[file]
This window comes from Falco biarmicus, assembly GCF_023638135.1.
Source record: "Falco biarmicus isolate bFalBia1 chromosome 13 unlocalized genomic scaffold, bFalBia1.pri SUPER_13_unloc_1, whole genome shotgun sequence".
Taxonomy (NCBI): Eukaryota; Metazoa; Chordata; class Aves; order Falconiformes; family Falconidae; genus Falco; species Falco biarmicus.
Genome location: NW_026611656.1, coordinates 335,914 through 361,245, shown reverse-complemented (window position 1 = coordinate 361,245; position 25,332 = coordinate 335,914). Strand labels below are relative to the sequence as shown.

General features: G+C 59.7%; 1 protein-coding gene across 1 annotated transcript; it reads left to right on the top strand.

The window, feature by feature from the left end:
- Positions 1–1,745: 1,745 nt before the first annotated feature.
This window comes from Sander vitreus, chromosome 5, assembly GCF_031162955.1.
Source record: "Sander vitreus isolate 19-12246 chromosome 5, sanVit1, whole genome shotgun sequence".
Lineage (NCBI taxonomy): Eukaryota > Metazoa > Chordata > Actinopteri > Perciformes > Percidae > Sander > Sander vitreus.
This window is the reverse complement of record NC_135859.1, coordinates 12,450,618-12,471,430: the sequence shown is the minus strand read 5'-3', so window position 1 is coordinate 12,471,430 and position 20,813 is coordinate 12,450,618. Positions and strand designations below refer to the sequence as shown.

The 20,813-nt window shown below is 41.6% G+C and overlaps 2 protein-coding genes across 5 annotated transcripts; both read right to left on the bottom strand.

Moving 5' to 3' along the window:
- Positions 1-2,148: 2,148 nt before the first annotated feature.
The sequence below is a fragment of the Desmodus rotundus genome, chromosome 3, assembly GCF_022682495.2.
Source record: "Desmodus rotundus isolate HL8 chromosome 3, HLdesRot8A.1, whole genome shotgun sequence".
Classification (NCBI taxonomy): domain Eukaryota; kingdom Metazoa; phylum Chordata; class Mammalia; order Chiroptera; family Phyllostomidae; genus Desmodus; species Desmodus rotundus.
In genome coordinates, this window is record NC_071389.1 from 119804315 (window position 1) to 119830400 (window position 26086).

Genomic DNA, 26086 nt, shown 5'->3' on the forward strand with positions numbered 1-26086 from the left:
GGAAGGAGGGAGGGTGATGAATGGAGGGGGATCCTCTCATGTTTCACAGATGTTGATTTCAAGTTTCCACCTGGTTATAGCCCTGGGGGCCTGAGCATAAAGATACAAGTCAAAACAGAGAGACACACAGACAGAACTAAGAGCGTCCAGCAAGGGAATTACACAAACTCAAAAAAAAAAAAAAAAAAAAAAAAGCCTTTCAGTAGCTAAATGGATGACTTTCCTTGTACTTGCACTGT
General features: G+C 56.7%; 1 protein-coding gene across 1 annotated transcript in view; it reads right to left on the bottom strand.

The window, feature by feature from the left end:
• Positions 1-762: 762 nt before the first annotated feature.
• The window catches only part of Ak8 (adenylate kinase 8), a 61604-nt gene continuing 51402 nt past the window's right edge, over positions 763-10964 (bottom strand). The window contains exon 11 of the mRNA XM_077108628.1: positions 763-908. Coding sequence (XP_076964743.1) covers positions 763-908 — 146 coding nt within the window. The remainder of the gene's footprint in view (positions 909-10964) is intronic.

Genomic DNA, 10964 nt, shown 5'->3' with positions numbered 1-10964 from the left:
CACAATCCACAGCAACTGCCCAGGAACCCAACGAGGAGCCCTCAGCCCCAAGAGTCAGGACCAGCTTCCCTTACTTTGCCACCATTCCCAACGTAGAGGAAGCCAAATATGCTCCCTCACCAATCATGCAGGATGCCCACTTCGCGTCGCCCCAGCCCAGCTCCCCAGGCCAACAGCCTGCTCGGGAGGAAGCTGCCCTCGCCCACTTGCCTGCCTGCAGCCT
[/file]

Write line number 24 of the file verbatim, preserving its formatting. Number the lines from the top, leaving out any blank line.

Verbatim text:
• The window catches only part of Ak8 (adenylate kinase 8), a 61604-nt gene continuing 51402 nt past the window's right edge, over positions 763-10964 (bottom strand). The window contains exon 11 of the mRNA XM_077108628.1: positions 763-908. Coding sequence (XP_076964743.1) covers positions 763-908 — 146 coding nt within the window. The remainder of the gene's footprint in view (positions 909-10964) is intronic.